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Date: 16.10.2017

The War at Home (1979)

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This story was written Kathleen Carroll. I, for one, am not so sure. And, certainly, no movie in history has ever presented stronger proof that war is living hell.

New York Daily News There, thanks to the marvel of glorious Technicolor and deafening Dolby sound, is Vietnam in all its sound and fury, recaptured in boldly executed sequences of such stunning force that they leave the audience emotionally shattered and completely overwhelmed.

The War at Home (1979) - Overview - luokai.info

The raid begins at dawn and, as the helicopters head towards the target, the cameras shift to the village square, where giggling school children are being quickly herded away by their teacher. The silence is broken by the thunderous roar of the helicopters. Marlon Brando plays seemingly-mad "Col. Kuntz" in United Artists "Apocalypse Now" in AP With the music blasting away, the helicopters swoop down on the village, mowing down every man, woman and child in sight.

As the explosion continue, the Americans land - some showing understandable reluctance.

The War at Home (1979) - Movie | Moviefone

A badly wounded Vietnamese begs for water. A priest struggles to say Mass in front of a burned out church. As an added precaution, fighter jets spray the nearby jungle with the dreaded napalm. By nightfall, the Americans are sitting pretty on the beach, enjoying T-bone steaks and beer.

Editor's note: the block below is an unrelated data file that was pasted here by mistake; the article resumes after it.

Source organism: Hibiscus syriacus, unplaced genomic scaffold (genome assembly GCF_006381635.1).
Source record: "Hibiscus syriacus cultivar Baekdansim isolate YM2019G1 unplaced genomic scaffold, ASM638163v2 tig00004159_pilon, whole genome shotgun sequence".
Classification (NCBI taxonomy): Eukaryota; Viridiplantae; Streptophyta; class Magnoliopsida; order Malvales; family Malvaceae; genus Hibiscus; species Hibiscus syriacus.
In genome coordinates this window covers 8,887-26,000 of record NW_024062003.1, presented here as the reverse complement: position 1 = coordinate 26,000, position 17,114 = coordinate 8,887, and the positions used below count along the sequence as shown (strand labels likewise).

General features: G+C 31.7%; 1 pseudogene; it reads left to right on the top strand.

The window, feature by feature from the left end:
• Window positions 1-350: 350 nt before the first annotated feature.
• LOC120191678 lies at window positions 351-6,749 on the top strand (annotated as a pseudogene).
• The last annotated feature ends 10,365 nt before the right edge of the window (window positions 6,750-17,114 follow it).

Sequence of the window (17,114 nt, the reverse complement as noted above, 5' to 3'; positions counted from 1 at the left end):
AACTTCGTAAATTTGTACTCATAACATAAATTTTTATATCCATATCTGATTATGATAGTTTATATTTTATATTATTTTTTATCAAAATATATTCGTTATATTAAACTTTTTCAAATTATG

As the jungle becomes more impenetrable and threatening, the movie takes on a more surrealistic, nightmarish quality.

The setting, which is dominated by a temple, looks like something out of an old Cecil B. Natives, looking ghost-like in their white war paint, stand at mute attention, surrounded by dead bodies that are draped in such a way that the whole gruesome scene immediately suggests a painting by Hieronymous Bosch.

But then Kurtz appears, looking like a wise Buddha with his bald head, but reading passages from T.

Eliot and generally shouting such pretentious gibberish that one can hardly wait for Willard to put him out of his misery. What Coppola is trying to do is to examine the troubling moral questions that were raised by a war in which the distinctions between good and evil became blurred and it is obvious that he, like most of us, is no closer to finding answers for the questions than he was before he undertook this gargantuan project.

The War at Home (TV series) - Wikipedia

Actors tend to become lost in movies of this size and scope. Sheen, as the battle-weary Willard, whose sanity, unlike that of Marlow, seems questionable from the very beginning, has a most passive, role which allows him to do little more than express shock and disbelief. Brando is perhaps the main disappointment. Photographed as he is in the shadows, with his words not always discernible, he makes a magnetic, but frustrating opaque Kurtz. Only Duvall seems to have realized that for an actor to be noticed in this psychedelic horror show, he must play it big, and his performance as the rabid militarist, who is so supremely cocky he never so much as flinches when standing in the line of fire, is so much of a manic energy he all but leaps off the screen.

Coppola, with his bravura style of direction, has created a movie of harrowing intensity and staggering power.